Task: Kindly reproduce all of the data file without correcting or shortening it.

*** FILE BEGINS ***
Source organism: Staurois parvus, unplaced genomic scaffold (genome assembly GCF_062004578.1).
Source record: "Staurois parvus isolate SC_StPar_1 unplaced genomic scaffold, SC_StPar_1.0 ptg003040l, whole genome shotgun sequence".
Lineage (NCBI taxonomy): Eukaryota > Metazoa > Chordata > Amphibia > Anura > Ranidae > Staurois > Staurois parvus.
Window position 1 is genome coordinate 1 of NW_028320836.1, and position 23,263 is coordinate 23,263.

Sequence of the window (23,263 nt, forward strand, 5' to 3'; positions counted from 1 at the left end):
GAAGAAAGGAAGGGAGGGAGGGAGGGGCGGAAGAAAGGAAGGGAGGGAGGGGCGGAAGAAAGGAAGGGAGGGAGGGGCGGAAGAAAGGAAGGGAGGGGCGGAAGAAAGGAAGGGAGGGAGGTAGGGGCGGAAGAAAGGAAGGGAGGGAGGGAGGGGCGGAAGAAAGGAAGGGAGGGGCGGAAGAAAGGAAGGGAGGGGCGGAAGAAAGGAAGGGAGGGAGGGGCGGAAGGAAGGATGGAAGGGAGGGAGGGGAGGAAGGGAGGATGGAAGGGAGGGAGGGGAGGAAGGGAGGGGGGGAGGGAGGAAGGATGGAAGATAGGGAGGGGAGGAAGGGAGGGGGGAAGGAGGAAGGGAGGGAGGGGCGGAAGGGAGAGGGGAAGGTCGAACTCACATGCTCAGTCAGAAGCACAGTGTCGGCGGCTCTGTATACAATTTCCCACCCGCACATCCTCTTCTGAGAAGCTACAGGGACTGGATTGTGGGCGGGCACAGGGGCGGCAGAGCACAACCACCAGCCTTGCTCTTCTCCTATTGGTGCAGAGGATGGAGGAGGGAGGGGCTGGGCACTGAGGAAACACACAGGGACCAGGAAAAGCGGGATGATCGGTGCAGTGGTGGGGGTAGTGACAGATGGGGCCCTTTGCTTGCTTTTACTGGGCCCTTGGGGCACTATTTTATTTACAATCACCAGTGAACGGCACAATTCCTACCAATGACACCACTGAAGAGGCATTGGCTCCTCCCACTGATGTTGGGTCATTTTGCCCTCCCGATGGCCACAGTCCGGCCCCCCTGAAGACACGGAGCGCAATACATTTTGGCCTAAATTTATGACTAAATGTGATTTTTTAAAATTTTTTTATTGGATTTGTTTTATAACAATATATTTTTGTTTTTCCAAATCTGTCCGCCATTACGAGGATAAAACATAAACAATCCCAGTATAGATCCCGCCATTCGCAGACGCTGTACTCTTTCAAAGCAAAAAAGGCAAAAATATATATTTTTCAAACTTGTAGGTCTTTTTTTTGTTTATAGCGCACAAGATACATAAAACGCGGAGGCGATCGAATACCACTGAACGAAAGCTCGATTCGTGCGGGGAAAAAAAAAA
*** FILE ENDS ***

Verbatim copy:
Source organism: Staurois parvus, unplaced genomic scaffold (genome assembly GCF_062004578.1).
Source record: "Staurois parvus isolate SC_StPar_1 unplaced genomic scaffold, SC_StPar_1.0 ptg003040l, whole genome shotgun sequence".
Lineage (NCBI taxonomy): Eukaryota > Metazoa > Chordata > Amphibia > Anura > Ranidae > Staurois > Staurois parvus.
Window position 1 is genome coordinate 1 of NW_028320836.1, and position 23,263 is coordinate 23,263.

Sequence of the window (23,263 nt, forward strand, 5' to 3'; positions counted from 1 at the left end):
GAAGAAAGGAAGGGAGGGAGGGAGGGGCGGAAGAAAGGAAGGGAGGGAGGGGCGGAAGAAAGGAAGGGAGGGAGGGGCGGAAGAAAGGAAGGGAGGGGCGGAAGAAAGGAAGGGAGGGAGGTAGGGGCGGAAGAAAGGAAGGGAGGGAGGGAGGGGCGGAAGAAAGGAAGGGAGGGGCGGAAGAAAGGAAGGGAGGGGCGGAAGAAAGGAAGGGAGGGAGGGGCGGAAGGAAGGATGGAAGGGAGGGAGGGGAGGAAGGGAGGATGGAAGGGAGGGAGGGGAGGAAGGGAGGGGGGGAGGGAGGAAGGATGGAAGATAGGGAGGGGAGGAAGGGAGGGGGGAAGGAGGAAGGGAGGGAGGGGCGGAAGGGAGAGGGGAAGGTCGAACTCACATGCTCAGTCAGAAGCACAGTGTCGGCGGCTCTGTATACAATTTCCCACCCGCACATCCTCTTCTGAGAAGCTACAGGGACTGGATTGTGGGCGGGCACAGGGGCGGCAGAGCACAACCACCAGCCTTGCTCTTCTCCTATTGGTGCAGAGGATGGAGGAGGGAGGGGCTGGGCACTGAGGAAACACACAGGGACCAGGAAAAGCGGGATGATCGGTGCAGTGGTGGGGGTAGTGACAGATGGGGCCCTTTGCTTGCTTTTACTGGGCCCTTGGGGCACTATTTTATTTACAATCACCAGTGAACGGCACAATTCCTACCAATGACACCACTGAAGAGGCATTGGCTCCTCCCACTGATGTTGGGTCATTTTGCCCTCCCGATGGCCACAGTCCGGCCCCCCTGAAGACACGGAGCGCAATACATTTTGGCCTAAATTTATGACTAAATGTGATTTTTTAAAATTTTTTTATTGGATTTGTTTTATAACAATATATTTTTGTTTTTCCAAATCTGTCCGCCATTACGAGGATAAAACATAAACAATCCCAGTATAGATCCCGCCATTCGCAGACGCTGTACTCTTTCAAAGCAAAAAAGGCAAAAATATATATTTTTCAAACTTGTAGGTCTTTTTTTTGTTTATAGCGCACAAGATACATAAAACGCGGAGGCGATCGAATACCACTGAACGAAAGCTCGATTCGTGCGGGGAAAAAAAAAA